In 1982, the War Resisters League initiated a “Blockade the Bombmakers” series of mass actions in New York City at the UN Missions of the five nuclear powers of the time. It was day one of the UN Special Session on Disarmament, and nearly 1,700 people were arrested in the blockades. The day before, one million people crowded into Manhattan to press for nuclear disarmament.
Times have changed…. alot.
Most people don’t know that 27,000 nuclear warheads still menace the world. Most (95%) are held by the United States and Russia. If they do know, they think they are some distant issue that does not affect daily life.
But for 2011, President Obama is proposing $8 billion in nuclear weapons research and development funding while schools and hospitals are closing or cutting staff, roads and bridges crumble and public services are desperate for money.
Even more alarming, the United States maintains that nuclear weapons play an “essential” role in U.S. national security and the Obama administration has not ruled out “first use” of nuclear weapons. This “right” allows the United States to drop the first bomb in an atomic war, thus leaving U.S. global dominance through military power unchallenged and unchecked. Another key Pentagon document, the Quadrennial Defense Review, suggests that as nuclear reductions are completed, more powerful conventional (i.e. non-nuclear) weapons capabilities — called “Prompt Global Strike” — will be necessary.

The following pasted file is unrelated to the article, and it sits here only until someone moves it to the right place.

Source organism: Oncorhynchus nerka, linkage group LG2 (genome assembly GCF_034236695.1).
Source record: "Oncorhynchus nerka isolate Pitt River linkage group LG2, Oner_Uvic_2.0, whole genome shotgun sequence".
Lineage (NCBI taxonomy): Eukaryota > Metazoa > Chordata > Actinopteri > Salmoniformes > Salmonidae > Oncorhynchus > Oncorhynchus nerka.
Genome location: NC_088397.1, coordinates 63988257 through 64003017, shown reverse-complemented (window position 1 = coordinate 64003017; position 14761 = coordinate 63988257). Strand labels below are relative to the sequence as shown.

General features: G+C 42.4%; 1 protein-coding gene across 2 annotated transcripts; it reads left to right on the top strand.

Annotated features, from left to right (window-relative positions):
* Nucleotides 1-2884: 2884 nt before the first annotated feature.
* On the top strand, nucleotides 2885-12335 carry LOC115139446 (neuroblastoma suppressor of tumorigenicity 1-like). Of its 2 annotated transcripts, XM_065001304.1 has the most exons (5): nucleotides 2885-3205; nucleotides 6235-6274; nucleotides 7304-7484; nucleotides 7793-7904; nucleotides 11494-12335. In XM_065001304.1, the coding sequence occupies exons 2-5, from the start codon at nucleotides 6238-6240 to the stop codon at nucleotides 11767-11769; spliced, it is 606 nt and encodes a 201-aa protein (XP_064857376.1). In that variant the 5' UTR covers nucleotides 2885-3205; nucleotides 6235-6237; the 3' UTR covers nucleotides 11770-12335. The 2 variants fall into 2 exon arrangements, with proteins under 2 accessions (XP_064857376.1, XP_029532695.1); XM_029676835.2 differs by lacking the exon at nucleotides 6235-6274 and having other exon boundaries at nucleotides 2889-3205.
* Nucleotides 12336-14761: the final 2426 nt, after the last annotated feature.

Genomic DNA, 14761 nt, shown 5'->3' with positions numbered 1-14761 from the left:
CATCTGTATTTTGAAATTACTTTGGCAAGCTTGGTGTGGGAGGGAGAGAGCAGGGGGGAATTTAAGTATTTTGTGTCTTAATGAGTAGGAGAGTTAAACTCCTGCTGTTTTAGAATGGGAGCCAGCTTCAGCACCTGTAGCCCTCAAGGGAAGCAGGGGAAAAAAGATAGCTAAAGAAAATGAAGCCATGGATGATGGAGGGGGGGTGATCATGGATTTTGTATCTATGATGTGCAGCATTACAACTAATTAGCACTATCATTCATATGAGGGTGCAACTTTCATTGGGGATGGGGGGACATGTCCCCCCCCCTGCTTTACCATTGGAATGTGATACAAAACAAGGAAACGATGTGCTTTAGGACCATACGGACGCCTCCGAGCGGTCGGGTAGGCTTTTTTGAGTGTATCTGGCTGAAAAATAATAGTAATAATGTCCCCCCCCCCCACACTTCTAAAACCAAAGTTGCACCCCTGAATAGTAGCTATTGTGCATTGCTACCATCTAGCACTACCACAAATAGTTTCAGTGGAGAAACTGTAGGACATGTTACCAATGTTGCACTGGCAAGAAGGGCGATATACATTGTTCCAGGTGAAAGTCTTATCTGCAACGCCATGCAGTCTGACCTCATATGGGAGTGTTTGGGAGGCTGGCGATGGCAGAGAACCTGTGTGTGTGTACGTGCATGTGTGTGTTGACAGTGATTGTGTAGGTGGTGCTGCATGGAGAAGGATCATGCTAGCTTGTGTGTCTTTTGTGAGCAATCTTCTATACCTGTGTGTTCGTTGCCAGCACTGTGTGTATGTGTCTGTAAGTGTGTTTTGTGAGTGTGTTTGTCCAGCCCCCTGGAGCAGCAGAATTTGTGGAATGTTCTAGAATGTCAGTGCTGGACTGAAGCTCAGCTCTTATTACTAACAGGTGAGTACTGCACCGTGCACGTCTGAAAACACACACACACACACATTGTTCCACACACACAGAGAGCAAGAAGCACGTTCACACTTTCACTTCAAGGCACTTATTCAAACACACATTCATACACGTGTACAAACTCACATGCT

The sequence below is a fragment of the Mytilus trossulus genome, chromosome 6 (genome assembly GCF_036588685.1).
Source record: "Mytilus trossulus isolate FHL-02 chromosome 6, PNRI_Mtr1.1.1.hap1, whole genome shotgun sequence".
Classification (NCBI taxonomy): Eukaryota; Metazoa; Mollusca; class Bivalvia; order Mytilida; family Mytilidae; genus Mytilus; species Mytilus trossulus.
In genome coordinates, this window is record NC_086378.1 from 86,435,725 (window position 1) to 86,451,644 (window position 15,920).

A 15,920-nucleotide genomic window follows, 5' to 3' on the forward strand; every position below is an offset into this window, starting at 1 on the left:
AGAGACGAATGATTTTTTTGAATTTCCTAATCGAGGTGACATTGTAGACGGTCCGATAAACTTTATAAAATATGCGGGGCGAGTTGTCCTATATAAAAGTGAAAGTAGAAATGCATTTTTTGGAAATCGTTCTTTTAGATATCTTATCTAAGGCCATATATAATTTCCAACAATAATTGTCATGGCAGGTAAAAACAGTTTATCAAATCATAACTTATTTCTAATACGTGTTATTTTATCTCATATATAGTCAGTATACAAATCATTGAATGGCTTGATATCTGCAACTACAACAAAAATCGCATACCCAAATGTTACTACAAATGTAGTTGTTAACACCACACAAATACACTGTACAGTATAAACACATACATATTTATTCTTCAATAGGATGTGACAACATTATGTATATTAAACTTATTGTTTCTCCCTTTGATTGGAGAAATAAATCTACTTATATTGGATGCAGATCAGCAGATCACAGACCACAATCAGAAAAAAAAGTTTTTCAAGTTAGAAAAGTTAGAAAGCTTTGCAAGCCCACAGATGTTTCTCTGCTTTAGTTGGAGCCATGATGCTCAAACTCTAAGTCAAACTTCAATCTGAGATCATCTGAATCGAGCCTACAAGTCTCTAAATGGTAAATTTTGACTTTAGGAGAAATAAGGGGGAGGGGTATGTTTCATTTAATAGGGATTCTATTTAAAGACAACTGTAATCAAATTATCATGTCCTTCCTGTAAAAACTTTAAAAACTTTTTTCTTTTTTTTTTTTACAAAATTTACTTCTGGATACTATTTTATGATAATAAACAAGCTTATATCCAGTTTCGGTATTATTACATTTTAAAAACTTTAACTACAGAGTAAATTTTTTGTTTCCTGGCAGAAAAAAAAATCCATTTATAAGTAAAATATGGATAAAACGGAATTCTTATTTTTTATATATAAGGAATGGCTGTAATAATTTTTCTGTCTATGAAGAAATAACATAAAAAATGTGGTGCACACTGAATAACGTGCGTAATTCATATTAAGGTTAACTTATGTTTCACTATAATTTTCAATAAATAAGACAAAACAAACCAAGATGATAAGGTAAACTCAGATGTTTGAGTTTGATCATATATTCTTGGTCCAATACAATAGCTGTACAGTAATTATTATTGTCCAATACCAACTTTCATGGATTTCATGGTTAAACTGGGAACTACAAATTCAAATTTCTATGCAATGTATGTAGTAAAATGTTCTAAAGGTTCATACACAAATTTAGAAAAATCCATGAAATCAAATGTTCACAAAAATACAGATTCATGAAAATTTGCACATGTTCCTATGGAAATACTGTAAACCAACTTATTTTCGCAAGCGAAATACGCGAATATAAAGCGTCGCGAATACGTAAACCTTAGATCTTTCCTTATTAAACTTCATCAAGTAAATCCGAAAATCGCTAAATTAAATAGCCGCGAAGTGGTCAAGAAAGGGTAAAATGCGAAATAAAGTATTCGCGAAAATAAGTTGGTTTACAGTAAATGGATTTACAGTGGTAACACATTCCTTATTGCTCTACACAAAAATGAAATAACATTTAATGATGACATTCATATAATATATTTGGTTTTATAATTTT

So, we might not have a million in the streets, but that does not mean we can be passive and complacent! On May 2, the “Disarm Now: For Peace and Human Needs” march across 42nd St. will bring the world’s message of disarmament to the UN.
The War Resisters League, a secular pacifist organization founded in 1923, invites everyone to Grand Central Station to declare NYC a “nuclear weapons free zone,” and imagine what our city would look like without the billions spent on nuclear weapons and the terrorism of the nuclear threat.
When diaspora Jews and those living in Israel join with Palestinians, they forge a more powerful and just movement to end the occupation.
From grassroots movements to presidential hopefuls, the importance of creating visionary plans for change is no longer being ignored.
By appealing to the hearts and minds of their white neighbors, Native Americans are carving out common ground and building unity through diversity.